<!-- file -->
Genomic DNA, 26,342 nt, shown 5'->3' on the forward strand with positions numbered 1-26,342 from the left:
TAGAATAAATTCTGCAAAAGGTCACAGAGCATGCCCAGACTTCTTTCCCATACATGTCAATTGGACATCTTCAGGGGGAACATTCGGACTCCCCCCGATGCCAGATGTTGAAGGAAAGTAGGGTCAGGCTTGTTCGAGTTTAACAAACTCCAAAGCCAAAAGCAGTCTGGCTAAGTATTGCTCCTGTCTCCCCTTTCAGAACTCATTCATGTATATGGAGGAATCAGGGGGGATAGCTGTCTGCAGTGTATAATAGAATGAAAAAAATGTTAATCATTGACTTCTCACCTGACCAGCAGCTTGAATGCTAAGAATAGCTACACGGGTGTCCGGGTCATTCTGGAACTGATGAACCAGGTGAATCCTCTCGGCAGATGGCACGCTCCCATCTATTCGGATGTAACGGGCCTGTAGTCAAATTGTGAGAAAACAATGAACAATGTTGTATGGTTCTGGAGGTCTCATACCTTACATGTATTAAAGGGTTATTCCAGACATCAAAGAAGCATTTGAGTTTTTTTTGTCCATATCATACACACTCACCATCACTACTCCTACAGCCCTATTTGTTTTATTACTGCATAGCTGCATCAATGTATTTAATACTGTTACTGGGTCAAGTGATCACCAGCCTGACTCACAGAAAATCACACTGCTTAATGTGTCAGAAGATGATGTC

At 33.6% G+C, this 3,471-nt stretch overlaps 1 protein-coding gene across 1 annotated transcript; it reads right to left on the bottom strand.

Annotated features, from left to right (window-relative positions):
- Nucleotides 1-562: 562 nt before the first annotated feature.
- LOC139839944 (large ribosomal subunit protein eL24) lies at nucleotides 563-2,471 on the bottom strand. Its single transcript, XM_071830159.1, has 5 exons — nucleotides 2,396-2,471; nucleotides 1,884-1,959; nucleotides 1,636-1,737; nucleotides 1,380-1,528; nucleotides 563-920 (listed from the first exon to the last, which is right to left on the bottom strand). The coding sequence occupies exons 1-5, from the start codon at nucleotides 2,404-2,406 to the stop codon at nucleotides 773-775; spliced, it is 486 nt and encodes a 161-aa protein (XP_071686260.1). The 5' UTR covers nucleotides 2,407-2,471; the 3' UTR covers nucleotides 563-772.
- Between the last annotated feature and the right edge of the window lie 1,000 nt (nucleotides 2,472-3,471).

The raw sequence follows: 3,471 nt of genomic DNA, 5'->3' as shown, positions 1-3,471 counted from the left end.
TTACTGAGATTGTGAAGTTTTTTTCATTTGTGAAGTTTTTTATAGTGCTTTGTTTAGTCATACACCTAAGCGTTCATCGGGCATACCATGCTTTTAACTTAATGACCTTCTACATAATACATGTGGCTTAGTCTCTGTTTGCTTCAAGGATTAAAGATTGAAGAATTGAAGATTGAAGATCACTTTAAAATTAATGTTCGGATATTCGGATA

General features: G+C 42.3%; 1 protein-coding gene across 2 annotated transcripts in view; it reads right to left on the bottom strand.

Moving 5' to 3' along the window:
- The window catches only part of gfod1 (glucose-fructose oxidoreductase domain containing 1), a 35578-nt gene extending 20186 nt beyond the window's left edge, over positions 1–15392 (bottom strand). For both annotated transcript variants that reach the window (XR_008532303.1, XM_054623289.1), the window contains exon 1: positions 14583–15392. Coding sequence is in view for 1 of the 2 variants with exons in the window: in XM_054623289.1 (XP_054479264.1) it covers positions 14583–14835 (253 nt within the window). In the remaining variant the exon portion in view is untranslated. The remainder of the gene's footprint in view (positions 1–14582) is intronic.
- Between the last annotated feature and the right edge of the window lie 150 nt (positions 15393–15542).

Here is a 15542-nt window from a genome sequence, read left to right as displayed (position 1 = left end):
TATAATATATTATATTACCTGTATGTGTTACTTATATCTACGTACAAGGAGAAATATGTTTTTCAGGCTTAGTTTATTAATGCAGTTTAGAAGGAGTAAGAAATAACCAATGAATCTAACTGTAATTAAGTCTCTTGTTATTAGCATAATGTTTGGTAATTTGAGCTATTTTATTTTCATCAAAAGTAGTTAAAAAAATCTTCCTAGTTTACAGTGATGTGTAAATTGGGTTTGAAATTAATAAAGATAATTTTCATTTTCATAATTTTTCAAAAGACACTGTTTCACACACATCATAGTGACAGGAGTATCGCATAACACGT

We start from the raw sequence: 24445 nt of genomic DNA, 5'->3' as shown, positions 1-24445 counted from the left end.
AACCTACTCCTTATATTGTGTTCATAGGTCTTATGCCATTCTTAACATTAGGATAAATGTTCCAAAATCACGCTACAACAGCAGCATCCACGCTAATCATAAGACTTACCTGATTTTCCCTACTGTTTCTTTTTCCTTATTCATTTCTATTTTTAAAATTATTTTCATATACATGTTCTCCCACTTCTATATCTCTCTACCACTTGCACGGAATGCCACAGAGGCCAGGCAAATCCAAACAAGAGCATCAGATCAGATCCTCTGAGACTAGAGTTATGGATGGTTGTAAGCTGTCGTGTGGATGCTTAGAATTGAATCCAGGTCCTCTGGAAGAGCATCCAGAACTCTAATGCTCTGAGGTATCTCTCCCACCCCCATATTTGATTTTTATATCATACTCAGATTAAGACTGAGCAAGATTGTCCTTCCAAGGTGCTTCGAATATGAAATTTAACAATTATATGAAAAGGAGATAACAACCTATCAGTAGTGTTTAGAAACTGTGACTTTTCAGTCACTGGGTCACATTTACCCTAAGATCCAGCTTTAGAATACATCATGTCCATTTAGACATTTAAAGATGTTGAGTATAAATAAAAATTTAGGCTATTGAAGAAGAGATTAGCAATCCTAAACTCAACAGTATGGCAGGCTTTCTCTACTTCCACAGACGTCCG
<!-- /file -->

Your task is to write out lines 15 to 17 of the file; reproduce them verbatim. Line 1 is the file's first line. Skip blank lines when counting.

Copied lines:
TATAATATATTATATTACCTGTATGTGTTACTTATATCTACGTACAAGGAGAAATATGTTTTTCAGGCTTAGTTTATTAATGCAGTTTAGAAGGAGTAAGAAATAACCAATGAATCTAACTGTAATTAAGTCTCTTGTTATTAGCATAATGTTTGGTAATTTGAGCTATTTTATTTTCATCAAAAGTAGTTAAAAAAATCTTCCTAGTTTACAGTGATGTGTAAATTGGGTTTGAAATTAATAAAGATAATTTTCATTTTCATAATTTTTCAAAAGACACTGTTTCACACACATCATAGTGACAGGAGTATCGCATAACACGT

We start from the raw sequence: 24445 nt of genomic DNA, 5'->3' as shown, positions 1-24445 counted from the left end.
AACCTACTCCTTATATTGTGTTCATAGGTCTTATGCCATTCTTAACATTAGGATAAATGTTCCAAAATCACGCTACAACAGCAGCATCCACGCTAATCATAAGACTTACCTGATTTTCCCTACTGTTTCTTTTTCCTTATTCATTTCTATTTTTAAAATTATTTTCATATACATGTTCTCCCACTTCTATATCTCTCTACCACTTGCACGGAATGCCACAGAGGCCAGGCAAATCCAAACAAGAGCATCAGATCAGATCCTCTGAGACTAGAGTTATGGATGGTTGTAAGCTGTCGTGTGGATGCTTAGAATTGAATCCAGGTCCTCTGGAAGAGCATCCAGAACTCTAATGCTCTGAGGTATCTCTCCCACCCCCATATTTGATTTTTATATCATACTCAGATTAAGACTGAGCAAGATTGTCCTTCCAAGGTGCTTCGAATATGAAATTTAACAATTATATGAAAAGGAGATAACAACCTATCAGTAGTGTTTAGAAACTGTGACTTTTCAGTCACTGGGTCACATTTACCCTAAGATCCAGCTTTAGAATACATCATGTCCATTTAGACATTTAAAGATGTTGAGTATAAATAAAAATTTAGGCTATTGAAGAAGAGATTAGCAATCCTAAACTCAACAGTATGGCAGGCTTTCTCTACTTCCACAGACGTCCG